Re: GDPR says no?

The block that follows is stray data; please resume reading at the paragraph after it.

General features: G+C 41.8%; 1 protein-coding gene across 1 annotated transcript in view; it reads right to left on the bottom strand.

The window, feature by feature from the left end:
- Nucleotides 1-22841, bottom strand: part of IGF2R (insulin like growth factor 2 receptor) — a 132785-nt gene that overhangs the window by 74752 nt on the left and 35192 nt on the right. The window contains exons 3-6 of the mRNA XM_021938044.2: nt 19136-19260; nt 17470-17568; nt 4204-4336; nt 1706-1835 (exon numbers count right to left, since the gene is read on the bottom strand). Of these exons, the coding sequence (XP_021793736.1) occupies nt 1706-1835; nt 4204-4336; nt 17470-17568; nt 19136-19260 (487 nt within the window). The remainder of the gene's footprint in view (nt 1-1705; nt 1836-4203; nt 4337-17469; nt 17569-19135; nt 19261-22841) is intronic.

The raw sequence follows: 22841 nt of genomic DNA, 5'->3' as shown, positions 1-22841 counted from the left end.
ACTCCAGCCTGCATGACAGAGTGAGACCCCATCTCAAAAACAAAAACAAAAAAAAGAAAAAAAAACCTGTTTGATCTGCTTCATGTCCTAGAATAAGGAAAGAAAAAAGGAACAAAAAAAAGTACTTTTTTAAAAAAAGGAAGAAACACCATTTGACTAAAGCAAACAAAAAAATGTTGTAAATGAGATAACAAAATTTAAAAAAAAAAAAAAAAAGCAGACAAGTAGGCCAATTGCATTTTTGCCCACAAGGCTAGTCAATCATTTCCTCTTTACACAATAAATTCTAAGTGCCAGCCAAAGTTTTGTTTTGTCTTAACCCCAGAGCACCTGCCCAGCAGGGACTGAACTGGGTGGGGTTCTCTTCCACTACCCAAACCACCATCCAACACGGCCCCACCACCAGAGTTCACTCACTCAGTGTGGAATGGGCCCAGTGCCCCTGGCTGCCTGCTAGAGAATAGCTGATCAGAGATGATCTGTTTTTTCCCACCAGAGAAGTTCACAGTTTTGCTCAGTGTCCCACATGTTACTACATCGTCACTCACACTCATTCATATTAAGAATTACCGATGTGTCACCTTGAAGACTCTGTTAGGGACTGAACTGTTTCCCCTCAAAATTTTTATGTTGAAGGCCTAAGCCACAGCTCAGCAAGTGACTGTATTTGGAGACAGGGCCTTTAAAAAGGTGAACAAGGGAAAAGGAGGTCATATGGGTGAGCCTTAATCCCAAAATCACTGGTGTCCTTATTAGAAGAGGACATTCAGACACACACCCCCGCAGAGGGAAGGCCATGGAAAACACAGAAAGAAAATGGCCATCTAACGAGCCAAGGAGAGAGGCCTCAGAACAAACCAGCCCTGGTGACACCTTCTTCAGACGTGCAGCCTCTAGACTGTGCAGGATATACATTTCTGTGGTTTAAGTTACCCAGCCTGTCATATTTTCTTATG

Does GDPR say no? A Mac address (or an IP address or an email name) is 'potentially identifiable' - but there isn't a blanket ban on holding the data. If you have a reason to store it, store it securely, and don't use it to identify an individual without their consent you can store it. So if my reason was 'monitor performance of my wif router' and the log was on a secure drive I'm ok. If my reason is 'identify repeat visitors to my coffee shop' or I leave the list on a train I'm not. So as long as someone with that address logged just calls up Police and says - I saw that MAC address, and leaves it to the police to do the CCTV thing, I don't think GDPR has been violated. And fairly certainly any 'public' wifi will have a 'the right to monitor and collect information while you are connected to the Service. Any information collected may be used at the discretion of the operator, including sharing information with law enforcement agencies e.g. for the prevention and detection of crime, the apprehension of offenders and other applicable legal requirements." clause in the small print.